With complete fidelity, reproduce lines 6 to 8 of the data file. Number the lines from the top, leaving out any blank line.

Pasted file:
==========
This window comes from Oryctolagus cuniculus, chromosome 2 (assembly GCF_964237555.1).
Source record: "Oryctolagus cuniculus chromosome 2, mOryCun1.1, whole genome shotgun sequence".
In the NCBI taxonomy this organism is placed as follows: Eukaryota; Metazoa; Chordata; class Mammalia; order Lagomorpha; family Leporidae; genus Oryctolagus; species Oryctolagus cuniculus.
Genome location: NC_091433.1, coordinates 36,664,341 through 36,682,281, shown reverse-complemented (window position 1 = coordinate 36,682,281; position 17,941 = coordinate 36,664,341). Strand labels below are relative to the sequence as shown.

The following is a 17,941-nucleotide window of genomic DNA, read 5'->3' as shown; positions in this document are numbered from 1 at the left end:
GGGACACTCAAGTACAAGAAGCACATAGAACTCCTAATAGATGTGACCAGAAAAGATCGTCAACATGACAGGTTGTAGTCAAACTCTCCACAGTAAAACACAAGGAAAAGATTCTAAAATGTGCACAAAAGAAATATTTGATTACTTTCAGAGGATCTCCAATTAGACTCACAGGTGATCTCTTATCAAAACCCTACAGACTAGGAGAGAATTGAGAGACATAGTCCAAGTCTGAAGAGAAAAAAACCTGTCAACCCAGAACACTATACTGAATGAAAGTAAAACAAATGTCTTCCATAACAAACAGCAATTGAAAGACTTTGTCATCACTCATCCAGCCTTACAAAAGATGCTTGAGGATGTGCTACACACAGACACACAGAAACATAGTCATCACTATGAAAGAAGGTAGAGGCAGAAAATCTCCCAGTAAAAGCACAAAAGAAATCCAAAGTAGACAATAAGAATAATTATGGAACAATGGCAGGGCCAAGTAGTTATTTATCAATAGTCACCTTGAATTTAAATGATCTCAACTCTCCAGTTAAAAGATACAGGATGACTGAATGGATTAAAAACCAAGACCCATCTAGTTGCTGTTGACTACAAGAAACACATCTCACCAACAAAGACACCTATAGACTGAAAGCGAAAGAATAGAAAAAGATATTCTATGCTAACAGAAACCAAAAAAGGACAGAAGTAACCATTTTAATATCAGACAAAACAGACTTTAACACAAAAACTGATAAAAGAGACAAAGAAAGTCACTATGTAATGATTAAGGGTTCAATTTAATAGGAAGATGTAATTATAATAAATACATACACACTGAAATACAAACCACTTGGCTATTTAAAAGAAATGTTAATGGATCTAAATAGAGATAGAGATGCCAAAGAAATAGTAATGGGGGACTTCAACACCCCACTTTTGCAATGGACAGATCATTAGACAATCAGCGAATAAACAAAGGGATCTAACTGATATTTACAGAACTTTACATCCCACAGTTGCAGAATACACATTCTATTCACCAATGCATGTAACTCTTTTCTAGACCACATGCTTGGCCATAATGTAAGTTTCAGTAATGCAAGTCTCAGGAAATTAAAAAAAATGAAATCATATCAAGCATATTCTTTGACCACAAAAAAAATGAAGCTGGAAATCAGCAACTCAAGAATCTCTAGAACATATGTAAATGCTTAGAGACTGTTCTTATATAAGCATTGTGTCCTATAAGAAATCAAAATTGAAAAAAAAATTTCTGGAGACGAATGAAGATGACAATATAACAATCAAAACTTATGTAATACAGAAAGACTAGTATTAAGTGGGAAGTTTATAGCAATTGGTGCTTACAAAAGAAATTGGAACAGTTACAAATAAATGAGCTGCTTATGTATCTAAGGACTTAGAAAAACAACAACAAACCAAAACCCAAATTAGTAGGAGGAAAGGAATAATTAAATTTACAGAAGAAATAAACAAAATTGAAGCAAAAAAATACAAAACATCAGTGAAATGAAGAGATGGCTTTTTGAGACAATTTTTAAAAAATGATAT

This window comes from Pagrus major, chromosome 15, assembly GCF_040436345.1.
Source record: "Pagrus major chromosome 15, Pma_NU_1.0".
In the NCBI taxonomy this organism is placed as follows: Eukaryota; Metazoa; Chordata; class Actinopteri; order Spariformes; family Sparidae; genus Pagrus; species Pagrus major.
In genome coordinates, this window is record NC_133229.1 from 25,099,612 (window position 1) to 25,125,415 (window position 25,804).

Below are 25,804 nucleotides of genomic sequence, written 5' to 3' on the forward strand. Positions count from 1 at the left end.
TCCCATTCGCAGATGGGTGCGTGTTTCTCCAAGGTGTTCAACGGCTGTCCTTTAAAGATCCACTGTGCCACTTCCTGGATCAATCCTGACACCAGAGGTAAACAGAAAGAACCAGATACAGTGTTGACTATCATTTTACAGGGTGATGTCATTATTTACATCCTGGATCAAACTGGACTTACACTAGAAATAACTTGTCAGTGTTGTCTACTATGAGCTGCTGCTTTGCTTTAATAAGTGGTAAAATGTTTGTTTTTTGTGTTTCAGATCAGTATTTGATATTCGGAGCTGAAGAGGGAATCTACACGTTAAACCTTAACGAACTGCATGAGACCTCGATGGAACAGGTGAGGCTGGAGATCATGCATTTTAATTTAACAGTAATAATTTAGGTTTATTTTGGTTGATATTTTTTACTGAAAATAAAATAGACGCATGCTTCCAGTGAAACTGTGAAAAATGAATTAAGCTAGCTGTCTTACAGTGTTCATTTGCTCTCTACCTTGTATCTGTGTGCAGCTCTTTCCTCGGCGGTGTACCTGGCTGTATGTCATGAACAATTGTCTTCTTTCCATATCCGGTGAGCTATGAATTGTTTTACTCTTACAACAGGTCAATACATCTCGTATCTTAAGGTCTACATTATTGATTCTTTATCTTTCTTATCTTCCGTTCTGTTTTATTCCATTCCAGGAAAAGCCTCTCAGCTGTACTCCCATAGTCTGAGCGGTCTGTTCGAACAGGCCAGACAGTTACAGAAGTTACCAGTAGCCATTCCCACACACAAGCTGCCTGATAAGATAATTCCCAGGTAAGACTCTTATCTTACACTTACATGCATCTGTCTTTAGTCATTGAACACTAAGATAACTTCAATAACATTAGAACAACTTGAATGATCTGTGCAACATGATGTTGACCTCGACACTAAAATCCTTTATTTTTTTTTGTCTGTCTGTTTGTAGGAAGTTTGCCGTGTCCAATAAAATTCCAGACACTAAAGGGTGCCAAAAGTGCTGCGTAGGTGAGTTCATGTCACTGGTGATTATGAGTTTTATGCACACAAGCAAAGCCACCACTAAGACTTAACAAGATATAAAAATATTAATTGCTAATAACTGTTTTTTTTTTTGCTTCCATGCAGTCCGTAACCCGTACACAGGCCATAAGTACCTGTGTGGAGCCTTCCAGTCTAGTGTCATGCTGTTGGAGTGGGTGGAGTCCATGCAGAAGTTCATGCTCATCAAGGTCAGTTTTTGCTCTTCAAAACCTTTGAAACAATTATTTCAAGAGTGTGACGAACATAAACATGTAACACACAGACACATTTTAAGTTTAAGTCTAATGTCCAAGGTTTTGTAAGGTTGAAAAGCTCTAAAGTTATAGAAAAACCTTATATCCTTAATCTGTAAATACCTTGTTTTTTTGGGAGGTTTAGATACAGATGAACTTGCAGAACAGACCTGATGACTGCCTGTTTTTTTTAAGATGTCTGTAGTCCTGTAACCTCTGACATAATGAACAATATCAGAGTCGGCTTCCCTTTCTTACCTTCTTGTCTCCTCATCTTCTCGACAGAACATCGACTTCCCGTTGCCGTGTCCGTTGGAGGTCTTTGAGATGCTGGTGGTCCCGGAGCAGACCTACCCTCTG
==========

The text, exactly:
GGGACACTCAAGTACAAGAAGCACATAGAACTCCTAATAGATGTGACCAGAAAAGATCGTCAACATGACAGGTTGTAGTCAAACTCTCCACAGTAAAACACAAGGAAAAGATTCTAAAATGTGCACAAAAGAAATATTTGATTACTTTCAGAGGATCTCCAATTAGACTCACAGGTGATCTCTTATCAAAACCCTACAGACTAGGAGAGAATTGAGAGACATAGTCCAAGTCTGAAGAGAAAAAAACCTGTCAACCCAGAACACTATACTGAATGAAAGTAAAACAAATGTCTTCCATAACAAACAGCAATTGAAAGACTTTGTCATCACTCATCCAGCCTTACAAAAGATGCTTGAGGATGTGCTACACACAGACACACAGAAACATAGTCATCACTATGAAAGAAGGTAGAGGCAGAAAATCTCCCAGTAAAAGCACAAAAGAAATCCAAAGTAGACAATAAGAATAATTATGGAACAATGGCAGGGCCAAGTAGTTATTTATCAATAGTCACCTTGAATTTAAATGATCTCAACTCTCCAGTTAAAAGATACAGGATGACTGAATGGATTAAAAACCAAGACCCATCTAGTTGCTGTTGACTACAAGAAACACATCTCACCAACAAAGACACCTATAGACTGAAAGCGAAAGAATAGAAAAAGATATTCTATGCTAACAGAAACCAAAAAAGGACAGAAGTAACCATTTTAATATCAGACAAAACAGACTTTAACACAAAAACTGATAAAAGAGACAAAGAAAGTCACTATGTAATGATTAAGGGTTCAATTTAATAGGAAGATGTAATTATAATAAATACATACACACTGAAATACAAACCACTTGGCTATTTAAAAGAAATGTTAATGGATCTAAATAGAGATAGAGATGCCAAAGAAATAGTAATGGGGGACTTCAACACCCCACTTTTGCAATGGACAGATCATTAGACAATCAGCGAATAAACAAAGGGATCTAACTGATATTTACAGAACTTTACATCCCACAGTTGCAGAATACACATTCTATTCACCAATGCATGTAACTCTTTTCTAGACCACATGCTTGGCCATAATGTAAGTTTCAGTAATGCAAGTCTCAGGAAATTAAAAAAAATGAAATCATATCAAGCATATTCTTTGACCACAAAAAAAATGAAGCTGGAAATCAGCAACTCAAGAATCTCTAGAACATATGTAAATGCTTAGAGACTGTTCTTATATAAGCATTGTGTCCTATAAGAAATCAAAATTGAAAAAAAAATTTCTGGAGACGAATGAAGATGACAATATAACAATCAAAACTTATGTAATACAGAAAGACTAGTATTAAGTGGGAAGTTTATAGCAATTGGTGCTTACAAAAGAAATTGGAACAGTTACAAATAAATGAGCTGCTTATGTATCTAAGGACTTAGAAAAACAACAACAAACCAAAACCCAAATTAGTAGGAGGAAAGGAATAATTAAATTTACAGAAGAAATAAACAAAATTGAAGCAAAAAAATACAAAACATCAGTGAAATGAAGAGATGGCTTTTTGAGACAATTTTTAAAAAATGATAT

This window comes from Pagrus major, chromosome 15, assembly GCF_040436345.1.
Source record: "Pagrus major chromosome 15, Pma_NU_1.0".